Proceedings of the National Academy of Sciences, Vol. 107, No. 45. (09 November 2010), pp. 19167-19170, https://doi.org/10.1073/pnas.1003669107

Abstract

Recent bursts in the incidence of large wildfires worldwide have raised concerns about the influence climate change and humans might have on future fire activity. Comparatively little is known, however, about the relative importance of these factors in shaping global fire history. Here we use fire and climate modeling, combined with land cover and population estimates, to gain a better understanding of the forces driving global fire trends. Our model successfully reproduces global fire activity record over the last millennium and ...

 

Hydrological impact of forest fires and climate change in a Mediterranean basin

  
Natural Hazards, Vol. 66, No. 2. (2013), pp. 609-628, https://doi.org/10.1007/s11069-012-0503-z

Abstract

Forest fire can modify and accelerate the hydrological response of Mediterranean basins submitted to intense rainfall: during the years following a fire, the effects on the hydrological response may be similar to those produced by the growth of impervious areas. Moreover, climate change and global warming in Mediterranean areas can imply consequences on both flash flood and fire hazards, by amplifying these phenomena. Based on historical events and post-fire experience, a methodology to interpret the impacts of forest fire in terms ...

 

Current methods to assess fire danger potential

  
In Wildland Fire Danger Estimation and Mapping, Vol. 4 (1 September 2003), pp. 21-61, https://doi.org/10.1142/9789812791177_0002

Abstract

Abstract A review of the main operational systems for fire risk/danger rating is presented in this chapter. The systems included in the revision are a European proposal based on the Fire Potential Index and a structural risk index, the US National Fire Danger Rating System, the Canadian Forest Fire Danger Rating System, the Australian and the New Zealand systems. The basis and different components of these danger rating methods are presented and commented. ...

 

The National Fire-Danger Rating System: basic equations

  
Vol. PSW-82 (1985)

Abstract

Updating the National Fire-Danger Rating System (NFDRS) was completed in 1977, and operational use of it was begun the next year. The System provides a guide to wildfire control and suppression by its indexes that measure the relative potential of initiating fires. Such fires do not behave erratically–they spread without spotting through continuous ground fuels. Estimates of fire potential have a basis in the mathematical models used for fire behavior. The fire manager must select the fuel model that best represents ...

 

Meteorological aspects of forest fire danger rating

  
Journal of the South African Forestry Association, Vol. 29, No. 1. (1 January 1957), pp. 31-38, https://doi.org/10.1080/03759873.1957.9630816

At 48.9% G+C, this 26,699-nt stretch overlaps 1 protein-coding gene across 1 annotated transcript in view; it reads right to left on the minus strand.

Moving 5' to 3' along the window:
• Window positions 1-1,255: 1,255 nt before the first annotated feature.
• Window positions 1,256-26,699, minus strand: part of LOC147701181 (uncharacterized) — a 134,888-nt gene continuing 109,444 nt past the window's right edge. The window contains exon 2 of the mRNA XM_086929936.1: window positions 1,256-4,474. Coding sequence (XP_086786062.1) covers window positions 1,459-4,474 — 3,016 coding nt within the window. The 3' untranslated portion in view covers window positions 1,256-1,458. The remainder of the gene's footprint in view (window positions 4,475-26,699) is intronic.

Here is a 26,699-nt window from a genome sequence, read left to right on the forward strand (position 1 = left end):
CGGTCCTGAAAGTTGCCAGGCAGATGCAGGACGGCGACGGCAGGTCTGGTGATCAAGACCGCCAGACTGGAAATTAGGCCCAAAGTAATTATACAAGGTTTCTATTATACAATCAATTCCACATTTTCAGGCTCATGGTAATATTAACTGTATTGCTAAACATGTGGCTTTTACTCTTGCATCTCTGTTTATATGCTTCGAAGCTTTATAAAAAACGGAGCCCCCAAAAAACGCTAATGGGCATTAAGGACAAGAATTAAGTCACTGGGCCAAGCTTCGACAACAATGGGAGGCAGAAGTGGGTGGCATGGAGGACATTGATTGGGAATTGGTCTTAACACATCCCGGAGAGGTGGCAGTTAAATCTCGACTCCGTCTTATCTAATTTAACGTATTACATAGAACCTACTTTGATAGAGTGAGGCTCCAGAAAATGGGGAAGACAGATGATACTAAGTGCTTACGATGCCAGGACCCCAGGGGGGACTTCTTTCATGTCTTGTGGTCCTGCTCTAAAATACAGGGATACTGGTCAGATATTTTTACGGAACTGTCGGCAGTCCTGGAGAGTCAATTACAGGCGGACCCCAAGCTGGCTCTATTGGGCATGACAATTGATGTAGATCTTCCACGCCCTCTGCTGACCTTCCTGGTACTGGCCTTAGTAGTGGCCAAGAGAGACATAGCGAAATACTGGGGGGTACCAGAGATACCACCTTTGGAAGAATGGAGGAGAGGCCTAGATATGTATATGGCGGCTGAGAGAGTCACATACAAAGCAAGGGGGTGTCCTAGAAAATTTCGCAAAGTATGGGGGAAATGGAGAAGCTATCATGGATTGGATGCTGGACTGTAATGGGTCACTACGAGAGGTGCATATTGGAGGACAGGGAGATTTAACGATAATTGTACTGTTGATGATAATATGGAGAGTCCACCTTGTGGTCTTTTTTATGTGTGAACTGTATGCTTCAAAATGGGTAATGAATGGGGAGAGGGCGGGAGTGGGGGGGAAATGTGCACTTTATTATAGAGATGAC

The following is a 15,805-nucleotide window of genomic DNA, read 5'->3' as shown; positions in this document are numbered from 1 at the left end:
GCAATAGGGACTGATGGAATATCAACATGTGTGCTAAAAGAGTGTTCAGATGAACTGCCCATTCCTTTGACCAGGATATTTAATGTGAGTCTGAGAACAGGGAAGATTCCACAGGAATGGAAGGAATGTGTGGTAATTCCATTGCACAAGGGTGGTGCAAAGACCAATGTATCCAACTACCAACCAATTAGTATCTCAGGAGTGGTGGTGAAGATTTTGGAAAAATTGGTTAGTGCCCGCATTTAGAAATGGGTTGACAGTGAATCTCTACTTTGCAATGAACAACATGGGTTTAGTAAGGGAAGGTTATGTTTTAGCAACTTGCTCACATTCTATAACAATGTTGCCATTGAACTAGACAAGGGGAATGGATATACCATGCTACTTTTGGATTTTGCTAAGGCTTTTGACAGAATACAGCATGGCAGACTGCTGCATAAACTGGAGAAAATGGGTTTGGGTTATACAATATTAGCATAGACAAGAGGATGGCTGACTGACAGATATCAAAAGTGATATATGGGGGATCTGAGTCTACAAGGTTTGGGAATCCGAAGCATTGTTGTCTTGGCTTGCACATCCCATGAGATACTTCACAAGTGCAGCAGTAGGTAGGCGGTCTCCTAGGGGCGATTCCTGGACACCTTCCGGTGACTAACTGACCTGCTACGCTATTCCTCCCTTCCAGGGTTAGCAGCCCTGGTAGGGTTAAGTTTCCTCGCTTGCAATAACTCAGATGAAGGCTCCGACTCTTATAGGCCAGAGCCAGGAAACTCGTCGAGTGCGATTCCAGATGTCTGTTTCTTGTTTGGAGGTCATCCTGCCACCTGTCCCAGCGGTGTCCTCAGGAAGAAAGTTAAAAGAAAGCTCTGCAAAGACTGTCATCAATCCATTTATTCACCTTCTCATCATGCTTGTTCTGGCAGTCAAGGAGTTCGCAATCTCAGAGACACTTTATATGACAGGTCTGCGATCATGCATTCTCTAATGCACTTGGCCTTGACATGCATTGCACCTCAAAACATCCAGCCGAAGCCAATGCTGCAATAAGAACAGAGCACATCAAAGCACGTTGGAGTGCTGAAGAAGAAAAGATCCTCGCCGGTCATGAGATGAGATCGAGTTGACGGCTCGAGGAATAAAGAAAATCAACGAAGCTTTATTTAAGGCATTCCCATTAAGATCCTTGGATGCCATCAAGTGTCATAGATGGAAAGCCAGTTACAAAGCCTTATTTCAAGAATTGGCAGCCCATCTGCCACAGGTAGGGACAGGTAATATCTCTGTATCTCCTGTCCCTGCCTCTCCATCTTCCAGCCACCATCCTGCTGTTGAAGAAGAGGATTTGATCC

Abstract

The effect of past weather conditions on inflammability and the influence of weather on fire behaviour are discussed. Using a method of deriving inflammability from rainfall, temperature and humidity data the frequency of days of high inflammability in January, February and March in the Cape over eight years is derived and shows a maximum in mid-February. With the use of a burning index meter daily values of fire danger rating at the Cape for the same months in 1953–1955 are derived. ...

 

Uncertainties in projecting future changes in atmospheric rivers and their impacts on heavy precipitation over Europe

  
Journal of Climate, Vol. 29, No. 18. (24 June 2016), pp. 6711-6726, https://doi.org/10.1175/jcli-d-16-0088.1

Abstract

This study investigates the North Atlantic atmospheric rivers (ARs) making landfall over western Europe in the present and future climate from the multimodel ensemble of phase 5 of the Coupled Model Intercomparison Project (CMIP5). Overall, CMIP5 captures the seasonal and spatial variations of historical landfalling AR days, with the large intermodel variability strongly correlated with the intermodel spread of historical near-surface westerly jet position. Under representative concentration pathway 8.5 (RCP8.5), AR frequency is projected to increase significantly by the end of ...

 

Projected changes in intense precipitation over Europe at the daily and subdaily time scales

  
Journal of Climate, Vol. 28, No. 15. (19 May 2015), pp. 6193-6203, https://doi.org/10.1175/jcli-d-14-00779.1

Abstract

Heavy precipitation is a major hazard over Europe. It is well established that climate model projections indicate a tendency toward more extreme daily rainfall events. It is still uncertain, however, how this changing intensity translates at the subdaily time scales. The main goal of the present study is to examine possible differences in projected changes in intense precipitation events over Europe at the daily and subdaily (3-hourly) time scales using a state-of-the-science climate model. The focus will be on one representative ...

 

On the relationships between forest fires and weather conditions in Greece from long-term national observations (1894-2010)

  
International Journal of Wildland Fire, Vol. 22, No. 4. (2013), 493, https://doi.org/10.1071/wf12003

Abstract

Historical fire records and meteorological observations, spanning more than 1 century (1894–2010), were gathered and assembled in a database, to provide long-term fire–weather associations. We investigated the relationships between forest fire activity and meteorological parameters and sought to find temporal patterns and trends in these historical records and to identify any linkages between meteorological parameters and fire occurrence in the eastern Mediterranean region. Trend analysis of the time series revealed a statistically significant increase in the number of fires and air ...